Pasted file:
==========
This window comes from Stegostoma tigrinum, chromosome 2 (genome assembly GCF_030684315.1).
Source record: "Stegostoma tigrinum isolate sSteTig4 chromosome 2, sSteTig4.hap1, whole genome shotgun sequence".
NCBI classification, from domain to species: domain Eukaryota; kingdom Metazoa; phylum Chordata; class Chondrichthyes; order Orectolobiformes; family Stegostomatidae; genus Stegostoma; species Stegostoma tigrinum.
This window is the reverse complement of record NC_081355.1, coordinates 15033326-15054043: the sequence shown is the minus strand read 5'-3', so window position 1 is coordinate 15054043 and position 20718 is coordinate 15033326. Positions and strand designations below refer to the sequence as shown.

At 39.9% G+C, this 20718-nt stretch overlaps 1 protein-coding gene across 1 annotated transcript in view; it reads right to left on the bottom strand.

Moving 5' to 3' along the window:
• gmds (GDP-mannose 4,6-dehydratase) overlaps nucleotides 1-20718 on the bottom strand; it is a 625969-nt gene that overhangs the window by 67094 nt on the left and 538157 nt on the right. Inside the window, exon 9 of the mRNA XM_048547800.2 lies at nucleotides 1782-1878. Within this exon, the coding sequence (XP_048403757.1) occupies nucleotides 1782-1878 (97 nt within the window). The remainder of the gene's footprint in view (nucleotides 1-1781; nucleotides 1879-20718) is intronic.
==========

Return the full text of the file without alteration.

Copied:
This window comes from Stegostoma tigrinum, chromosome 2 (genome assembly GCF_030684315.1).
Source record: "Stegostoma tigrinum isolate sSteTig4 chromosome 2, sSteTig4.hap1, whole genome shotgun sequence".
NCBI classification, from domain to species: domain Eukaryota; kingdom Metazoa; phylum Chordata; class Chondrichthyes; order Orectolobiformes; family Stegostomatidae; genus Stegostoma; species Stegostoma tigrinum.
This window is the reverse complement of record NC_081355.1, coordinates 15033326-15054043: the sequence shown is the minus strand read 5'-3', so window position 1 is coordinate 15054043 and position 20718 is coordinate 15033326. Positions and strand designations below refer to the sequence as shown.

At 39.9% G+C, this 20718-nt stretch overlaps 1 protein-coding gene across 1 annotated transcript in view; it reads right to left on the bottom strand.

Moving 5' to 3' along the window:
• gmds (GDP-mannose 4,6-dehydratase) overlaps nucleotides 1-20718 on the bottom strand; it is a 625969-nt gene that overhangs the window by 67094 nt on the left and 538157 nt on the right. Inside the window, exon 9 of the mRNA XM_048547800.2 lies at nucleotides 1782-1878. Within this exon, the coding sequence (XP_048403757.1) occupies nucleotides 1782-1878 (97 nt within the window). The remainder of the gene's footprint in view (nucleotides 1-1781; nucleotides 1879-20718) is intronic.